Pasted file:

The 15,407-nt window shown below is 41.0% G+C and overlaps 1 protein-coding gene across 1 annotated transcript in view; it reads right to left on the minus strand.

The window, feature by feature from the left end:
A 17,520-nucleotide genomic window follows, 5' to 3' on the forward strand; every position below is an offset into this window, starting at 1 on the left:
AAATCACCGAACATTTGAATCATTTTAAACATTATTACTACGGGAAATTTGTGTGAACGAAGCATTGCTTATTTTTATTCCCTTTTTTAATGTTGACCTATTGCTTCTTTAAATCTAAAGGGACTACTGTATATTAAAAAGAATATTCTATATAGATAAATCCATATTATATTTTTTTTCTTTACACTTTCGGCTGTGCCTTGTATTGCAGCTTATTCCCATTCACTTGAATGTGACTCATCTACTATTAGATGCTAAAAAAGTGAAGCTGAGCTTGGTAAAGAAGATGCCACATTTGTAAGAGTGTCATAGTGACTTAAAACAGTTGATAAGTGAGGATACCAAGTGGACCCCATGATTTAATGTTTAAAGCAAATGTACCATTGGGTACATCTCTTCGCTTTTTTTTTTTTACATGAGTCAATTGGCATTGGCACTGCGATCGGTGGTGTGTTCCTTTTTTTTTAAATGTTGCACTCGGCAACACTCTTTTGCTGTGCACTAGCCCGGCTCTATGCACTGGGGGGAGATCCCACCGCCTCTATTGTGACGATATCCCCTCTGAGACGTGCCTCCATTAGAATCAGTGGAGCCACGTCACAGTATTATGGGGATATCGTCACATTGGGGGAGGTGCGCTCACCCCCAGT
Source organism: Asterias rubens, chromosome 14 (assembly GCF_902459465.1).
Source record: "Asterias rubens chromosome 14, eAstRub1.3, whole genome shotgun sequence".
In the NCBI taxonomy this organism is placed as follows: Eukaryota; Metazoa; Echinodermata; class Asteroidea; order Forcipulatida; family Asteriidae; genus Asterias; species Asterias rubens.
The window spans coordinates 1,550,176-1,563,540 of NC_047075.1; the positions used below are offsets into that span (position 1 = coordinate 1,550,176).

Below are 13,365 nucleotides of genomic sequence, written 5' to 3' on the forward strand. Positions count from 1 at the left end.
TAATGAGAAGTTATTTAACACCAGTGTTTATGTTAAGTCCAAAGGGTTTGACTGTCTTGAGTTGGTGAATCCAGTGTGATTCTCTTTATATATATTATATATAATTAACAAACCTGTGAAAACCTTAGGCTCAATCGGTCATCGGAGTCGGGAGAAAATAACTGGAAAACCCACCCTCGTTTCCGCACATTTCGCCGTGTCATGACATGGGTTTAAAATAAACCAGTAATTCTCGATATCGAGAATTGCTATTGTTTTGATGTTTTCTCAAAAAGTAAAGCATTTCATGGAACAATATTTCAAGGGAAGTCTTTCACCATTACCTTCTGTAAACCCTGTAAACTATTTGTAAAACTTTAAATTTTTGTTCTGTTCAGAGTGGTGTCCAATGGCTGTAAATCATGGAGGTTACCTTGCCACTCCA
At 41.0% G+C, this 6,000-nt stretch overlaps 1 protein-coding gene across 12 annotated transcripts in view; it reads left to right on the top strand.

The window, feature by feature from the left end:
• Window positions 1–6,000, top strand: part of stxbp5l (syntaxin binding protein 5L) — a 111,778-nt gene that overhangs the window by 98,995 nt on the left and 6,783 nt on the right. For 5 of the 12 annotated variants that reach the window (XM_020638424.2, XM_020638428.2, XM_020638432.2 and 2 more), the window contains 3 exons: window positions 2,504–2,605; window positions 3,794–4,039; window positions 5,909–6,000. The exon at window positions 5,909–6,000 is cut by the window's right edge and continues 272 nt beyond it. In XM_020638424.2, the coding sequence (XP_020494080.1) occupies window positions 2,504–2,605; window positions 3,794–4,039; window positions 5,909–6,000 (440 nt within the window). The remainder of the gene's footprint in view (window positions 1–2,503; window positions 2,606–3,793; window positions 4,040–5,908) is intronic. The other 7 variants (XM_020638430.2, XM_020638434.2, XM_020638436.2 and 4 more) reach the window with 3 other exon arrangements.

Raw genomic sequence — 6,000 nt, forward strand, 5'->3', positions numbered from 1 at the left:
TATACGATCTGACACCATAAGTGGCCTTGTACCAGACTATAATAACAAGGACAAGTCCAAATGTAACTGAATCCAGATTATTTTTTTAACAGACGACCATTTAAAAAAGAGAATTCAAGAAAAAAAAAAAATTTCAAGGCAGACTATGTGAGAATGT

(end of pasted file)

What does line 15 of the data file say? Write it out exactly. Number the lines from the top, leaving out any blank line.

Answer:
TATACGATCTGACACCATAAGTGGCCTTGTACCAGACTATAATAACAAGGACAAGTCCAAATGTAACTGAATCCAGATTATTTTTTTAACAGACGACCATTTAAAAAAGAGAATTCAAGAAAAAAAAAAAATTTCAAGGCAGACTATGTGAGAATGT